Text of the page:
Northwest Film Forum Capitol Hill
Recommended by Charles Mudede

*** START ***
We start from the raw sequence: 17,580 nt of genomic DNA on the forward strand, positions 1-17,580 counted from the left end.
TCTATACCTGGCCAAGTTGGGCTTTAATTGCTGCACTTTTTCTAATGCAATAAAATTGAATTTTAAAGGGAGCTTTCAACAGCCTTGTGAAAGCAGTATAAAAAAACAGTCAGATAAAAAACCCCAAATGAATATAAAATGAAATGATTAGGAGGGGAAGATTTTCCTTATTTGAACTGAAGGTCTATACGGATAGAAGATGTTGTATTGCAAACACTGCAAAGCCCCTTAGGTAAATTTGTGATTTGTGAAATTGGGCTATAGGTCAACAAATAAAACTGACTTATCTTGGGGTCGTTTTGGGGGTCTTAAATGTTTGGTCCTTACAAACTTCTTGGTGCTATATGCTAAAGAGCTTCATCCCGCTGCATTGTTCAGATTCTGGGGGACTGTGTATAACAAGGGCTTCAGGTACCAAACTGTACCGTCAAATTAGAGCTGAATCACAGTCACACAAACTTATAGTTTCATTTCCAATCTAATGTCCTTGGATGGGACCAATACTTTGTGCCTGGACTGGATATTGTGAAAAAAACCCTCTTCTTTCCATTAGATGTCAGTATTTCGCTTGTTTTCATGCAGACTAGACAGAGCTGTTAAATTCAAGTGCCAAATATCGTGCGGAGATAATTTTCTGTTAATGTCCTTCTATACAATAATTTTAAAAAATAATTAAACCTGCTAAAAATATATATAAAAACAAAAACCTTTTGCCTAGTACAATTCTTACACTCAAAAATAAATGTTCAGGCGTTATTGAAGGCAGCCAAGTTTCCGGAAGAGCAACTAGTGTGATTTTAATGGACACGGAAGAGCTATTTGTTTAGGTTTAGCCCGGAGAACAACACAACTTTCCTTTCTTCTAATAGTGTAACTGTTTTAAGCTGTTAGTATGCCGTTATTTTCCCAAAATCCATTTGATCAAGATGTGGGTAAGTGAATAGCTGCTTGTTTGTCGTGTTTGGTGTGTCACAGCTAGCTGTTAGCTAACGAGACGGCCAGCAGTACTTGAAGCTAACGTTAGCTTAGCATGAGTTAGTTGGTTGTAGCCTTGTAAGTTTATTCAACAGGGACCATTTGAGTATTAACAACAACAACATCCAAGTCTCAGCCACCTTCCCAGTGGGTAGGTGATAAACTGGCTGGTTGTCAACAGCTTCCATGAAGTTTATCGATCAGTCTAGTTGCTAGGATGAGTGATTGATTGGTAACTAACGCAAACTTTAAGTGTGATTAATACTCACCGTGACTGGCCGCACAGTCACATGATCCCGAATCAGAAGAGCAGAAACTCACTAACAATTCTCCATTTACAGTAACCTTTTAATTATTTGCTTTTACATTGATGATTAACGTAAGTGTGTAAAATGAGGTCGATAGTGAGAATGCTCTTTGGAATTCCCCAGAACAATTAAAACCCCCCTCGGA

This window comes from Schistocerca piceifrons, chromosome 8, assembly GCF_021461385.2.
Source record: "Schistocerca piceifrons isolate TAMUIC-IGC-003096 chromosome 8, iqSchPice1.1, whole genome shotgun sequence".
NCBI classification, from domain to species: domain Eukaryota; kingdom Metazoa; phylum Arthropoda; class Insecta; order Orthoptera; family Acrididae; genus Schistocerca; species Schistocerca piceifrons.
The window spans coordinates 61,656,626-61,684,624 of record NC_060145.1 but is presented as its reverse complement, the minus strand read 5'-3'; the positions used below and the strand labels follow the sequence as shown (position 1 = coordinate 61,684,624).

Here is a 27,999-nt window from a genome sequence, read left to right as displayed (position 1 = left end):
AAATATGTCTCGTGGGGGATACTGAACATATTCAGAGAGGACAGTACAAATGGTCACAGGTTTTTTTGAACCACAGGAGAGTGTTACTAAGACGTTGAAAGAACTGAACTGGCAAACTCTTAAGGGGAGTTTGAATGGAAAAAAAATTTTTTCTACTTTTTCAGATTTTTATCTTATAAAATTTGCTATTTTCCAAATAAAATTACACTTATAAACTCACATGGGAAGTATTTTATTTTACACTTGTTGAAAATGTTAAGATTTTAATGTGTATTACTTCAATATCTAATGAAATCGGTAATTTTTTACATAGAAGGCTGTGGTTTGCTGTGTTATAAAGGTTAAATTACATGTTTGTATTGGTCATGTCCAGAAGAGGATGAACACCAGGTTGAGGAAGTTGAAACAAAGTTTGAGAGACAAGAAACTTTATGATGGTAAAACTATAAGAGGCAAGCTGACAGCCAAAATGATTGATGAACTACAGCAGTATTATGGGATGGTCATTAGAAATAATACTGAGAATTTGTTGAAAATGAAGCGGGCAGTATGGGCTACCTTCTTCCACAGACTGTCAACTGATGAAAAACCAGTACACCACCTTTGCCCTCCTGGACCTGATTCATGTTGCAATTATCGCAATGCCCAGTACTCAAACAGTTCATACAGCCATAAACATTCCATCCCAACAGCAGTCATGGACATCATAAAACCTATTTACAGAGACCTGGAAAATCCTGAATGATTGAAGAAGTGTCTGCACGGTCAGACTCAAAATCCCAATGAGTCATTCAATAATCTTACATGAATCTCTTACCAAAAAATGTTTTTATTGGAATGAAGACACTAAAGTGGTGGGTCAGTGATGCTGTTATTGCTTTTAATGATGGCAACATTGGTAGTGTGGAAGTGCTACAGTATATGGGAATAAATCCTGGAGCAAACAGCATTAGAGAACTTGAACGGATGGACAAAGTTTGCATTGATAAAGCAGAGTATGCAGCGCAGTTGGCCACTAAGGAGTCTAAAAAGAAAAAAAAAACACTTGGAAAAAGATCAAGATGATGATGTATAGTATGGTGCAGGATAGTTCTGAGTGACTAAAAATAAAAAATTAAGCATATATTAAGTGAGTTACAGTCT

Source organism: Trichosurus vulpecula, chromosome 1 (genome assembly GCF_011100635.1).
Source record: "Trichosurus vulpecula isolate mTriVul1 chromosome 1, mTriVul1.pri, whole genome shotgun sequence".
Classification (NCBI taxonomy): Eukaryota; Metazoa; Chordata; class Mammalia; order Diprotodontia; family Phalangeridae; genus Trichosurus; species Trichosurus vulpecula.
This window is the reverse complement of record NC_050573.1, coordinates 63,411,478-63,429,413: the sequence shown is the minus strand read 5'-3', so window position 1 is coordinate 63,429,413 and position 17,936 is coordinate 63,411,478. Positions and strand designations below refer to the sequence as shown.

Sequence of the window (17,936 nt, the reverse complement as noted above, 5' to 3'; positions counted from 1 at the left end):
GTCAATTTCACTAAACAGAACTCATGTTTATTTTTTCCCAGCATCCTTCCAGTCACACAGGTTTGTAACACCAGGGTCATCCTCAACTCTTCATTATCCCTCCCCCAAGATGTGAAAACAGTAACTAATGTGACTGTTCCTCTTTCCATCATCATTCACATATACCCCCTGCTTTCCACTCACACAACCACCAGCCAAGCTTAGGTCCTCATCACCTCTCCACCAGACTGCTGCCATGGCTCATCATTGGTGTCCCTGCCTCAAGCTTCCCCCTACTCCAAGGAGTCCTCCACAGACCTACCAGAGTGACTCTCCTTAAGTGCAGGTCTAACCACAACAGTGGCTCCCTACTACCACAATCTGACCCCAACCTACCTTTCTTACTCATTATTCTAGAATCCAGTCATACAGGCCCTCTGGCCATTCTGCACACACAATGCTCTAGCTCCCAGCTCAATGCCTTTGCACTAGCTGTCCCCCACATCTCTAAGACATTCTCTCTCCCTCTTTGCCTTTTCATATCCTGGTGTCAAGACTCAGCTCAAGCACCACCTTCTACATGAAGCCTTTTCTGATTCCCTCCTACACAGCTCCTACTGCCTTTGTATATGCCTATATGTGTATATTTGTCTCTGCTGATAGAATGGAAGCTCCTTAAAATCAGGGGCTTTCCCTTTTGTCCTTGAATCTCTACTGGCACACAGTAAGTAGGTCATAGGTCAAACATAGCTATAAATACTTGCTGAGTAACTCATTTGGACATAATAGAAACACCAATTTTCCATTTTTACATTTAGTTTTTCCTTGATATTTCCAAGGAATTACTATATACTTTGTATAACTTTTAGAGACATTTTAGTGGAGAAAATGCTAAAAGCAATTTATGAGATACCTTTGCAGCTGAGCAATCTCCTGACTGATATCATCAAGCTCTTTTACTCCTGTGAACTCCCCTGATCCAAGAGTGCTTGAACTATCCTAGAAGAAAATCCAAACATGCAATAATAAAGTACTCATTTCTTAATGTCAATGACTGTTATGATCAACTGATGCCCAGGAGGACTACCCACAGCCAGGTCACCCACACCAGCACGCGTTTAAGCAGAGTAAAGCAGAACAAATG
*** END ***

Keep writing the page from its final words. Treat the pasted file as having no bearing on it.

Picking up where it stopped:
In Black Mother, New York–based filmmaker and photographer Khalik Allah presents Jamaica in much the same way he presented Harlem in his first film, Field Niggas: as a stream of social consciousness. The black bodies he films on the streets—and in the alleys, churches, homes, woods, and fruit-rich markets of the island—have disembodied thoughts about colonial history, food, health, economics, religion, life, afterlife, globalized exploitation, and racism. Allah, however, emphasizes the bodies of black women, who generate not only black thoughts but also black bodies. In this way, Black Mother is like Beyoncé’s “visual album” Lemonade, a 65-minute exploration of pan-African female blackness that includes images shot by Allah. But the force of feeling in Black Mother is much deeper and even more dangerous than that which courses through Lemonade.